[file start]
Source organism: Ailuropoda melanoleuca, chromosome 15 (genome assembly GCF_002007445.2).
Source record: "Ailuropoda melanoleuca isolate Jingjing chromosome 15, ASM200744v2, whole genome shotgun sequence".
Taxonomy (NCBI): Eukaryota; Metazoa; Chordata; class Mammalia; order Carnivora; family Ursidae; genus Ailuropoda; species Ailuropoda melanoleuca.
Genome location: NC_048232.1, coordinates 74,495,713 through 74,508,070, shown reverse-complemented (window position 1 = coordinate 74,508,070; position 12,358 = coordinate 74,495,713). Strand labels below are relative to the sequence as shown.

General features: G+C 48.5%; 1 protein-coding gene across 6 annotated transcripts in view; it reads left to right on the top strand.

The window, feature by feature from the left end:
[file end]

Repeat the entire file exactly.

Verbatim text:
Source organism: Ailuropoda melanoleuca, chromosome 15 (genome assembly GCF_002007445.2).
Source record: "Ailuropoda melanoleuca isolate Jingjing chromosome 15, ASM200744v2, whole genome shotgun sequence".
Taxonomy (NCBI): Eukaryota; Metazoa; Chordata; class Mammalia; order Carnivora; family Ursidae; genus Ailuropoda; species Ailuropoda melanoleuca.
Genome location: NC_048232.1, coordinates 74,495,713 through 74,508,070, shown reverse-complemented (window position 1 = coordinate 74,508,070; position 12,358 = coordinate 74,495,713). Strand labels below are relative to the sequence as shown.

General features: G+C 48.5%; 1 protein-coding gene across 6 annotated transcripts in view; it reads left to right on the top strand.

The window, feature by feature from the left end: